A Statistical Analysis of Text: Embeddings, Properties and Time-Series Modeling
Posted: 11 Feb 2021 Last revised: 17 Aug 2022
Date Written: December 8, 2020
Natural Language Processing (NLP) has started from linguists and the computational linguistics community and has evolved to become a multi-disciplinary field that includes mathematics, statistics, and more recently, data science and machine learning. Together with this expansion, there has also been a change in the popularity of the applied methodologies, motivated by the success of data- and computation-intensive 'black-box' models developed mainly by the industry behind chatbots and conversational agents. These approaches, however, tend to focus on model performance on end tasks and the size of the available datasets, and favour increasing the complexity of the model, rather than understanding the statistical structure in the data and what is the optimal way to extract it.
In this research, we take a step back from these approaches and return to the fundamental question of what constitutes structure in text, how we can extract it in an efficient way, and how we can eventually leverage it to perform modeling and statistical analysis with a clear interpretation of the outcomes.
We begin by constructing text stochastic embeddings such that we preserve the key features of natural language: the temporal dependence, semantics, and the laws of grammar and syntax. We then construct a sequence of statistical process summaries that we use to study the constructed text time-series embeddings with regards to long memory and its multifractal extension, stationarity, as well as behaviour at the extremes. To enhance our understanding of the behaviour of the time-series and text properties, we then seek whether the embedding realised processes are statistically different in some formal manner. For this purpose, we apply a specialised inference procedure that allows one to test using a finite number of samples from two processes, whether they contain common information or not, i.e., whether they are the same process.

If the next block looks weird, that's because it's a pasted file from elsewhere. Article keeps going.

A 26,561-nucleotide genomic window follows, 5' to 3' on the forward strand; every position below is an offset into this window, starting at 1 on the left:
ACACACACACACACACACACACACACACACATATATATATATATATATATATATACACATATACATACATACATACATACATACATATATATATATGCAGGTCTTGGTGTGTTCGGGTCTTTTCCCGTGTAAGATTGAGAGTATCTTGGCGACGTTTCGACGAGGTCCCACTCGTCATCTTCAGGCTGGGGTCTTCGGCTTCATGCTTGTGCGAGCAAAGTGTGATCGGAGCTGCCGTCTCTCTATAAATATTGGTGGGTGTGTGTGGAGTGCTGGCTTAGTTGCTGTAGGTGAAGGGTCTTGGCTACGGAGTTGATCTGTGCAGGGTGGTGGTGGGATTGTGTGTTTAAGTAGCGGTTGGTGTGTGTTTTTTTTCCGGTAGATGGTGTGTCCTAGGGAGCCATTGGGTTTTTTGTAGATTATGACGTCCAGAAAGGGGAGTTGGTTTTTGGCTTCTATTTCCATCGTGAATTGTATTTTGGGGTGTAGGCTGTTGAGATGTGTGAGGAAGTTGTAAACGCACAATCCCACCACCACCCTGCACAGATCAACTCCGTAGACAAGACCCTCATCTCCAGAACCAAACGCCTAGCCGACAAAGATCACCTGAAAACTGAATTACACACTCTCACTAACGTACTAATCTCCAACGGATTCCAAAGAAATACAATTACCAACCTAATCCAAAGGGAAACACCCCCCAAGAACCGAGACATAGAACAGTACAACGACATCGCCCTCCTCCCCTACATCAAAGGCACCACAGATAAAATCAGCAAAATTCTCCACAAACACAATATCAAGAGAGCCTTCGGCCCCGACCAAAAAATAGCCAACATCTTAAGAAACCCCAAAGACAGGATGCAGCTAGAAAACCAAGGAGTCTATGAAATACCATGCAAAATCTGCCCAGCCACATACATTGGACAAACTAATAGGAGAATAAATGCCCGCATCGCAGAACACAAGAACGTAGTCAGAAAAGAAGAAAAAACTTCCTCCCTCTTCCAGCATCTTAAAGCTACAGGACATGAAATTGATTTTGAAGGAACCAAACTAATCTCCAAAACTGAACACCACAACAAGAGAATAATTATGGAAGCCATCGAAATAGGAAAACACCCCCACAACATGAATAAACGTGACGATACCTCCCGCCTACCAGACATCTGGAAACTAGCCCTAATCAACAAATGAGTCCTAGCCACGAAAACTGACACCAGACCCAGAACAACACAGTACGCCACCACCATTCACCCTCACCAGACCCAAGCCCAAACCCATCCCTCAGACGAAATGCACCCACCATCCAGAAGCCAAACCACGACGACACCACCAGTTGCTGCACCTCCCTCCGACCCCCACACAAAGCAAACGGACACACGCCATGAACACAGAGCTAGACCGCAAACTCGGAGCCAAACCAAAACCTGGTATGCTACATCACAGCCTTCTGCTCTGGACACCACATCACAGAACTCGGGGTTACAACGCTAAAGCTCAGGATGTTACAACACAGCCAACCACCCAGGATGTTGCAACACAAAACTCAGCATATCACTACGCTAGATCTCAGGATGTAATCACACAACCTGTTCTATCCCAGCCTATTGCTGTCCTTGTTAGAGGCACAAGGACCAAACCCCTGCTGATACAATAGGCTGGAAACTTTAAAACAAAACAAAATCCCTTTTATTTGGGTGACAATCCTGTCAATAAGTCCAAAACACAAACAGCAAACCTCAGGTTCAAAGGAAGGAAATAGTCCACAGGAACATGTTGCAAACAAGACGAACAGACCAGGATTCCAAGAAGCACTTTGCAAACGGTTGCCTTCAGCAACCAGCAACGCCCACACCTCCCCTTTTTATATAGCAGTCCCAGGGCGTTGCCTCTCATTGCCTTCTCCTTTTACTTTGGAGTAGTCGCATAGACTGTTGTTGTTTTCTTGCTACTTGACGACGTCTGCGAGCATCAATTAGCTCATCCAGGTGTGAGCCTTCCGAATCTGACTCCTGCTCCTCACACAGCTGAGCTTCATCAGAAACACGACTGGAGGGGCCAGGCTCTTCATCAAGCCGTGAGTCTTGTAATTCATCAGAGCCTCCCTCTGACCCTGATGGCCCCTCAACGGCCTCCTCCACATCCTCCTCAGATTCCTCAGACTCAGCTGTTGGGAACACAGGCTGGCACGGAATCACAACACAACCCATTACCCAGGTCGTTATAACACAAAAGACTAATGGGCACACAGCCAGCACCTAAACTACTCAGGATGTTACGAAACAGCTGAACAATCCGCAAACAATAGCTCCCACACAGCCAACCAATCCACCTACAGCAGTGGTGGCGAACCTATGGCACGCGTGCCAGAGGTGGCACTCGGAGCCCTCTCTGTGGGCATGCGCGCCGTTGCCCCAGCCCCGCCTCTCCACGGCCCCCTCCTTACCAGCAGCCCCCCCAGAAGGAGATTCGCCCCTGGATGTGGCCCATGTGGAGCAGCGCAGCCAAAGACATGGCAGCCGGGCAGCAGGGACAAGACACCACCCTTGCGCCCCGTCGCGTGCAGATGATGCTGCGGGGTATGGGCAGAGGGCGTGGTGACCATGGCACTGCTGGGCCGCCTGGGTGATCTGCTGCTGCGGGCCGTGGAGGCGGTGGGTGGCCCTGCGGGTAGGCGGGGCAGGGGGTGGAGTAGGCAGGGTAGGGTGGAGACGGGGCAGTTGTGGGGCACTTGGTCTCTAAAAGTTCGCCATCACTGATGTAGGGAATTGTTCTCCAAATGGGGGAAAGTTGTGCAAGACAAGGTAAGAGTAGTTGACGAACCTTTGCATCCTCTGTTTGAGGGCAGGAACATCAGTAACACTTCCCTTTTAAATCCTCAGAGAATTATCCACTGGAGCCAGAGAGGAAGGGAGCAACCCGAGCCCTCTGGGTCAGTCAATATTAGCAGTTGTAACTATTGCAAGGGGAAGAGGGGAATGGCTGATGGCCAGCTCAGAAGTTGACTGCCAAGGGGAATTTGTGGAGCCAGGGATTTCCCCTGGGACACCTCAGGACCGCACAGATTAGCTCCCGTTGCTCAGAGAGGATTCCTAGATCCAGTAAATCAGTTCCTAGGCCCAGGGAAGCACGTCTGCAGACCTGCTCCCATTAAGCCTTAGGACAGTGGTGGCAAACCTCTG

Our main contributions are: 1) a common framework of $N$-ary relations to construct all our target embeddings: i) a time-series representation of the well-known Bag-of-Words (BoW) model to capture the frequency characteristics of text processing units, ii) a tree valued time-series to capture the grammatical structure of sentences, iii) a graph valued time-series to capture the syntactical structure of sentences, and iv) a combination of BoW and syntax to capture information in word co-occurrence frequencies under restrictions to particular syntactic structures. 2) a novel application of Brownian bridges in the context of NLP. 3) an extension to Item-Response and log-linear models for contingency tables of word counts into a stochastic formulation that captures the specificities of text we have identified with our analysis. Specifically, we employ a Multiple-Output Gaussian Process in the intensity of a Poisson regression model. The structure in the covariance of the Gaussian Process accounts for the temporal dependence in word selection, and the way we formulate our covariance using multiple kernels allows us to measure the contribution of each of the embeddings we have constructed, hence draw conclusions on their representational power.
Keywords: natural language, text processing, long memory, persistence, multifractal time-series, Brownian bridge, Multiple-Output Gaussian Processes, item-response models, contingency tables
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